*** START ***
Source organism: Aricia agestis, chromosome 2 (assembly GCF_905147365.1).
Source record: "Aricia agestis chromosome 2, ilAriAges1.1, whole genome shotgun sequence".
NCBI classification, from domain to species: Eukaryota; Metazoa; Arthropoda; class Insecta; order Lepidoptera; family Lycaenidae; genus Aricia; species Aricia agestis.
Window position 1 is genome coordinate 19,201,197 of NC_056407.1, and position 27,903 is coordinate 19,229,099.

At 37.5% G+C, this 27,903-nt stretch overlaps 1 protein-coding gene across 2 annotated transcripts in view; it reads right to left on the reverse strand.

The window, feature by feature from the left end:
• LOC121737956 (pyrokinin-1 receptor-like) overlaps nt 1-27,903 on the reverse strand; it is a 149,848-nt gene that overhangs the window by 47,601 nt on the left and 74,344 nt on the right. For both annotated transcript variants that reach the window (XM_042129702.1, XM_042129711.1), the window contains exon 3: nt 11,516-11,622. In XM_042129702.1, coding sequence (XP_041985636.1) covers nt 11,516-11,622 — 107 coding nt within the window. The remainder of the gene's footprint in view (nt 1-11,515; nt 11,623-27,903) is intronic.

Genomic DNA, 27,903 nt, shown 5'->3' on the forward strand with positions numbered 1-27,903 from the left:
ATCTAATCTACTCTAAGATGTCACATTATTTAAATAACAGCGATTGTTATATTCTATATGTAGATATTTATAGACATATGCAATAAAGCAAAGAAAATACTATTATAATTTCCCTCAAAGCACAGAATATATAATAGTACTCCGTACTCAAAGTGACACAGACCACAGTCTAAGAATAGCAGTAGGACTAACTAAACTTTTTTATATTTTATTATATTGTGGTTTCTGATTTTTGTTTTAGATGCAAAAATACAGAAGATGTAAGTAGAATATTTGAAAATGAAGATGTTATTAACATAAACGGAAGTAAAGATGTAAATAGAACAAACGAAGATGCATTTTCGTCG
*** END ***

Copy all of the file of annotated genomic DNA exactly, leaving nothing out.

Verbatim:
Source organism: Aricia agestis, chromosome 2 (assembly GCF_905147365.1).
Source record: "Aricia agestis chromosome 2, ilAriAges1.1, whole genome shotgun sequence".
NCBI classification, from domain to species: Eukaryota; Metazoa; Arthropoda; class Insecta; order Lepidoptera; family Lycaenidae; genus Aricia; species Aricia agestis.
Window position 1 is genome coordinate 19,201,197 of NC_056407.1, and position 27,903 is coordinate 19,229,099.

At 37.5% G+C, this 27,903-nt stretch overlaps 1 protein-coding gene across 2 annotated transcripts in view; it reads right to left on the reverse strand.

The window, feature by feature from the left end:
• LOC121737956 (pyrokinin-1 receptor-like) overlaps nt 1-27,903 on the reverse strand; it is a 149,848-nt gene that overhangs the window by 47,601 nt on the left and 74,344 nt on the right. For both annotated transcript variants that reach the window (XM_042129702.1, XM_042129711.1), the window contains exon 3: nt 11,516-11,622. In XM_042129702.1, coding sequence (XP_041985636.1) covers nt 11,516-11,622 — 107 coding nt within the window. The remainder of the gene's footprint in view (nt 1-11,515; nt 11,623-27,903) is intronic.

Genomic DNA, 27,903 nt, shown 5'->3' on the forward strand with positions numbered 1-27,903 from the left:
ATCTAATCTACTCTAAGATGTCACATTATTTAAATAACAGCGATTGTTATATTCTATATGTAGATATTTATAGACATATGCAATAAAGCAAAGAAAATACTATTATAATTTCCCTCAAAGCACAGAATATATAATAGTACTCCGTACTCAAAGTGACACAGACCACAGTCTAAGAATAGCAGTAGGACTAACTAAACTTTTTTATATTTTATTATATTGTGGTTTCTGATTTTTGTTTTAGATGCAAAAATACAGAAGATGTAAGTAGAATATTTGAAAATGAAGATGTTATTAACATAAACGGAAGTAAAGATGTAAATAGAACAAACGAAGATGCATTTTCGTCG